Previously I went into more detail about my classification of different types of bugs.
My intent was to then go into great detail about the best way to catch each kind of bug.
I spent a great deal of time yesterday writing and rewriting and procrastinating and never shipping an article. Sometimes writing just flows. Yesterday, it just didn’t.
Then, I had an epiphany last night while I was trying to go to sleep. I realized why I wasn’t able to successfully write and ship an article.
I don’t really know what I’m talking about.
In response to my last post, my friend and colleague Luca Ingianni asked the obvious question: “OK. So what?”
One thing I’d be interested in is to understand how these classes of bugs impact my development work.
Like, which ones are the worst? Which ones are easiest to find? What are some techniques for dealing with them (even if it only means to sidestep the issue for now)?
The classification is neat, but where do I go from here, especially as a manager?
As someone responsible for developing medical device software, where should you spend time and effort?
- Should you spend time training your team in test-driven development?
- Can you get away with adding unit tests to just a few critical segments of your codebase?
- Should you invest in a automated hardware-in-the-loop testing laboratory?
- Is it worth it for one of your engineers to spend two weeks adding software instrumentation so you can log information about errors as they occur?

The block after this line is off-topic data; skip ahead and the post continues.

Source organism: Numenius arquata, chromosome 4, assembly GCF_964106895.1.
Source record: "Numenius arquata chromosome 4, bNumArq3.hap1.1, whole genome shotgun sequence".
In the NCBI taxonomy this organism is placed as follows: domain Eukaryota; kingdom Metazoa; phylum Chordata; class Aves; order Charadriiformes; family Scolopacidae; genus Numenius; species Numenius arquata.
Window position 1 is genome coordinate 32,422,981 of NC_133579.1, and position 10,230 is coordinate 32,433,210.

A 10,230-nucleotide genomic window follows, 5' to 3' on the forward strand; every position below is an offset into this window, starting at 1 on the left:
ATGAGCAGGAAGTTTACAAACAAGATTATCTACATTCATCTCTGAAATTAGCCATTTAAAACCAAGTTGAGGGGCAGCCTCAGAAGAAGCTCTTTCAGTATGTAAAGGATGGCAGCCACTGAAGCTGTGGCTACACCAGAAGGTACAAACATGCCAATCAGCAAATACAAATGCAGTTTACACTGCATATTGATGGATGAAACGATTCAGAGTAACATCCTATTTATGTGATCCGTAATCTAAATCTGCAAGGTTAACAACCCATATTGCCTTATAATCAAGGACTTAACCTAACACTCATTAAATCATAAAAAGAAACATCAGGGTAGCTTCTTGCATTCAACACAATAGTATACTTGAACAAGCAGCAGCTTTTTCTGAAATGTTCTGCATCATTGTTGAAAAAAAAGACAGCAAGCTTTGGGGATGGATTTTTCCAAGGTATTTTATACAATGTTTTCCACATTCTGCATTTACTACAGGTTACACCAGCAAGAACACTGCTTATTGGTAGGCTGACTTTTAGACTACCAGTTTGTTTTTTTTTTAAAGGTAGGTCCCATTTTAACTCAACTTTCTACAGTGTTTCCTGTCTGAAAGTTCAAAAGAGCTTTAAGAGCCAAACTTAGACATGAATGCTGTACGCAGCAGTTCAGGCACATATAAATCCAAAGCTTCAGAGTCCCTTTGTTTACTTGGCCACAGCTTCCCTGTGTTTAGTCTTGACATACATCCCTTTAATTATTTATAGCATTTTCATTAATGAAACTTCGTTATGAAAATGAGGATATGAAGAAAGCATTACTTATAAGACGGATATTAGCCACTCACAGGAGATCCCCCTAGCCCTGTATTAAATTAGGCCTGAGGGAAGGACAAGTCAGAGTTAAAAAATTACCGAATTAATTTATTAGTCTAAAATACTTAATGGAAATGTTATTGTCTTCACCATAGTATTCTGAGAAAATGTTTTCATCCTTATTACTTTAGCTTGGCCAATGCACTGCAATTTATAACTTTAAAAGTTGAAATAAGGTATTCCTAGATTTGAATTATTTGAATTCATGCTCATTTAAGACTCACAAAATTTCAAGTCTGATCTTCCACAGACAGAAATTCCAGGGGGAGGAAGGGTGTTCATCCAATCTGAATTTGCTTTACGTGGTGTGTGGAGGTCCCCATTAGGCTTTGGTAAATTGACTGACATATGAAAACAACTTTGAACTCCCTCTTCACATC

I thought I could write about a framework that could guide your development and testing efforts.
It turns out I was wrong. I need to think about this more deeply.
“What strategies give the best return-on-investment for my limited V&V budget?”
It’s not like I’m lacking expertise here. I have a great deal of experience developing and verifying safety-critical applications. I’ve seen a lot over the course of my career. But I don’t know everything, and I haven’t wrestled with this question long enough to be able to give confident answers.
It’s also most likely that the answers don’t lie within me. There’s an enormous community of talented embedded systems developers in the medical device space (as well as other regulated and unregulated industries) who have countless years of experience trying different strategies. I’m sure that exploring this topic will involve calling on that community.
I’ll be diving into this topic publicly. I don’t know where it’s going to go. I have the hazy impressions of a useful framework for making these decisions, but I could be imagining things. We will see.
I hope you and your loved ones are safe and healthy.